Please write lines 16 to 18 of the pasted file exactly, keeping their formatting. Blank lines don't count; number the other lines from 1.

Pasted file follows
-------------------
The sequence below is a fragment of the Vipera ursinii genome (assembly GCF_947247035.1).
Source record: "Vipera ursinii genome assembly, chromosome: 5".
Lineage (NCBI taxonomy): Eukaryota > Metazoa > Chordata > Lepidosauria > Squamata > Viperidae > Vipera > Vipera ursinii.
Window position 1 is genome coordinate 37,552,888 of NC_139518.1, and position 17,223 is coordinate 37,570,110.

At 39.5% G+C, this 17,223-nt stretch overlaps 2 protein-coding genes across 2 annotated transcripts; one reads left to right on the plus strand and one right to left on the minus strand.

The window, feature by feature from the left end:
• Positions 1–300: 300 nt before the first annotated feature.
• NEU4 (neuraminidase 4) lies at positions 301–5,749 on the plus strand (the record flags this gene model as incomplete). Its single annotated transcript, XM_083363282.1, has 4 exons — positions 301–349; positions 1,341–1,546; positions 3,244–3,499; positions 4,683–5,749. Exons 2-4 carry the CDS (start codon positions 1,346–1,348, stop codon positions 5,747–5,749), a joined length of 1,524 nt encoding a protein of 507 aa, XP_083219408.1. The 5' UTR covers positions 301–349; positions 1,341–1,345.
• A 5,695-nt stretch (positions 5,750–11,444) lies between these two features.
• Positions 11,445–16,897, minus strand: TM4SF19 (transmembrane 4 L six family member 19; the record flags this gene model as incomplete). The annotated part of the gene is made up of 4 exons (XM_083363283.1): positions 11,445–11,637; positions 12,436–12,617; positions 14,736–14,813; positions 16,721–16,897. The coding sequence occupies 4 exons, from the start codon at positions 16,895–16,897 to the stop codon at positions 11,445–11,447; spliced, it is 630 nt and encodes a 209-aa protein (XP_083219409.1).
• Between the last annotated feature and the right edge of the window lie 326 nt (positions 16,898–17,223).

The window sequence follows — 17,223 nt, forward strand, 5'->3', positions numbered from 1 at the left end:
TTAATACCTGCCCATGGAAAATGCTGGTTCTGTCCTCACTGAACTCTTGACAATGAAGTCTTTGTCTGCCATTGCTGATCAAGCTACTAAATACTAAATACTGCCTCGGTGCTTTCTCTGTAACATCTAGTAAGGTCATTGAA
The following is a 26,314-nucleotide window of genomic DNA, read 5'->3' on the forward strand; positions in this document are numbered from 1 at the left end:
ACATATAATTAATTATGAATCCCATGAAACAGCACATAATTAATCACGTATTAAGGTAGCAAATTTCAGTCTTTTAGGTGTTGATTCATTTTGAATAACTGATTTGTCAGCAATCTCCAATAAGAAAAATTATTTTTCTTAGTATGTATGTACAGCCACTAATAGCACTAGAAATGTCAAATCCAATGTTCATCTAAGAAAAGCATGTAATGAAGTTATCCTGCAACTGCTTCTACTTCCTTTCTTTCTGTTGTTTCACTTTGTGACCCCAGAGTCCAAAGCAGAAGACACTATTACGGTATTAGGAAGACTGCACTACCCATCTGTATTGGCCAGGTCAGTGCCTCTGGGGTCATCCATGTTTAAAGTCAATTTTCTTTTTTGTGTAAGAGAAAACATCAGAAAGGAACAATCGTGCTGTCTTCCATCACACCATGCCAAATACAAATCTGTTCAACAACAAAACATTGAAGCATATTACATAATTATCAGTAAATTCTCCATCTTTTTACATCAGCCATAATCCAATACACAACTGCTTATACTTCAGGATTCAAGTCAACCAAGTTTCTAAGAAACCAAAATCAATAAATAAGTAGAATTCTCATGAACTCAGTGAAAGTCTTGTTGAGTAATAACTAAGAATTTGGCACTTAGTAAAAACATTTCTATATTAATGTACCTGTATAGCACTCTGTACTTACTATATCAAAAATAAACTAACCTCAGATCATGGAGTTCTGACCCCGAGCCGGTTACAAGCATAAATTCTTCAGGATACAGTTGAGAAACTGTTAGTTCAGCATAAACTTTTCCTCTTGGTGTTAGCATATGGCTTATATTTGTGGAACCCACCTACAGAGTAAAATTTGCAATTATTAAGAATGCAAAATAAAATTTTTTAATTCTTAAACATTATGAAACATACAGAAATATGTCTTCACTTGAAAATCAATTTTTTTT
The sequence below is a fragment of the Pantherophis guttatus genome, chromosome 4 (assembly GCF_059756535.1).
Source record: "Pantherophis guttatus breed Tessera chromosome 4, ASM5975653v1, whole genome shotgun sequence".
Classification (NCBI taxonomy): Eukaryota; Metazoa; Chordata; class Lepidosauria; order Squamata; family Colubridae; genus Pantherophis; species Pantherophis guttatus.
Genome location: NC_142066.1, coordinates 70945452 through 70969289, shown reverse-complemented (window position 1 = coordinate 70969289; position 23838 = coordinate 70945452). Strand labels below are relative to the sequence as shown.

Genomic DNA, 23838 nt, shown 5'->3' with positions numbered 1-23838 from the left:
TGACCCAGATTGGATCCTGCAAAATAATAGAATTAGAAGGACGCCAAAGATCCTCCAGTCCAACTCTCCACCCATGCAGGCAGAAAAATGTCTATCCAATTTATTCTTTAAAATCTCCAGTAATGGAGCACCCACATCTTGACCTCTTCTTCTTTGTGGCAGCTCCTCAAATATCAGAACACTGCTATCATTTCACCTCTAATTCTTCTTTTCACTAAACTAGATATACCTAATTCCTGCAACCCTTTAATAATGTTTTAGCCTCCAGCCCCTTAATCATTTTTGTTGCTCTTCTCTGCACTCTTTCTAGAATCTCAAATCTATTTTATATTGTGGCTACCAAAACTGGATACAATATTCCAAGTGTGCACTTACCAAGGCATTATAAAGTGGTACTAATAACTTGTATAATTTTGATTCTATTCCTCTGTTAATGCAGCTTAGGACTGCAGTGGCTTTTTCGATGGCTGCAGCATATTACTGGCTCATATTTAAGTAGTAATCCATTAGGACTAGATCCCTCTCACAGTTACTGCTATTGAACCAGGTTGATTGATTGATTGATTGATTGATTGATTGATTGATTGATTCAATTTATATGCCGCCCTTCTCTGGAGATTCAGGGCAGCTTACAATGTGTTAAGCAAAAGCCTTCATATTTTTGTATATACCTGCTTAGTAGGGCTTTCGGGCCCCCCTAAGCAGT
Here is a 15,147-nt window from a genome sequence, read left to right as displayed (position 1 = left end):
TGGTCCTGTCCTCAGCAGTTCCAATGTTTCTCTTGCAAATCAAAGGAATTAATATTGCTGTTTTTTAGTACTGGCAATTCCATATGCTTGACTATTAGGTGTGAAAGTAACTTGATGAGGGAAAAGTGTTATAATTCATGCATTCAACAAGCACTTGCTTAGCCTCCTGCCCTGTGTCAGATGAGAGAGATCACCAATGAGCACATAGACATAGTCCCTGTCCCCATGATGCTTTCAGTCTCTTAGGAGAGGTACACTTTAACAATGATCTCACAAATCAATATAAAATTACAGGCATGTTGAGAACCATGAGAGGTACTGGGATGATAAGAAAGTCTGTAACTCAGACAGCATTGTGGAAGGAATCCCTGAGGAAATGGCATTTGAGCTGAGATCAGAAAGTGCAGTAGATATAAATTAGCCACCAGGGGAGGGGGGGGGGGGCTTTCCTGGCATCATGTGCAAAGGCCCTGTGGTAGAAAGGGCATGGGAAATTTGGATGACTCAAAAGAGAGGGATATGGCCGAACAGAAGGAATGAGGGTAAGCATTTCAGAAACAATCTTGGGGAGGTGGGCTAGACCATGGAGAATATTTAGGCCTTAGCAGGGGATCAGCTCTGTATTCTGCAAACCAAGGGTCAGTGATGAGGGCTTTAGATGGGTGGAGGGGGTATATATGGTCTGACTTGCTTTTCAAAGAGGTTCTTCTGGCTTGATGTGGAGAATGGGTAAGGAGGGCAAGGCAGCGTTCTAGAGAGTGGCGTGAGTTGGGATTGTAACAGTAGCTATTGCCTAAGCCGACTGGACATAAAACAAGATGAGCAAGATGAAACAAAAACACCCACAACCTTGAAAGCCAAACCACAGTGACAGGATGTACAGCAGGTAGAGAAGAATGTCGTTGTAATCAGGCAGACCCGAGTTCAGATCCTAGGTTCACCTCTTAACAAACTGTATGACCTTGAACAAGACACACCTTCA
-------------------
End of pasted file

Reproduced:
The sequence below is a fragment of the Pantherophis guttatus genome, chromosome 4 (assembly GCF_059756535.1).
Source record: "Pantherophis guttatus breed Tessera chromosome 4, ASM5975653v1, whole genome shotgun sequence".
Classification (NCBI taxonomy): Eukaryota; Metazoa; Chordata; class Lepidosauria; order Squamata; family Colubridae; genus Pantherophis; species Pantherophis guttatus.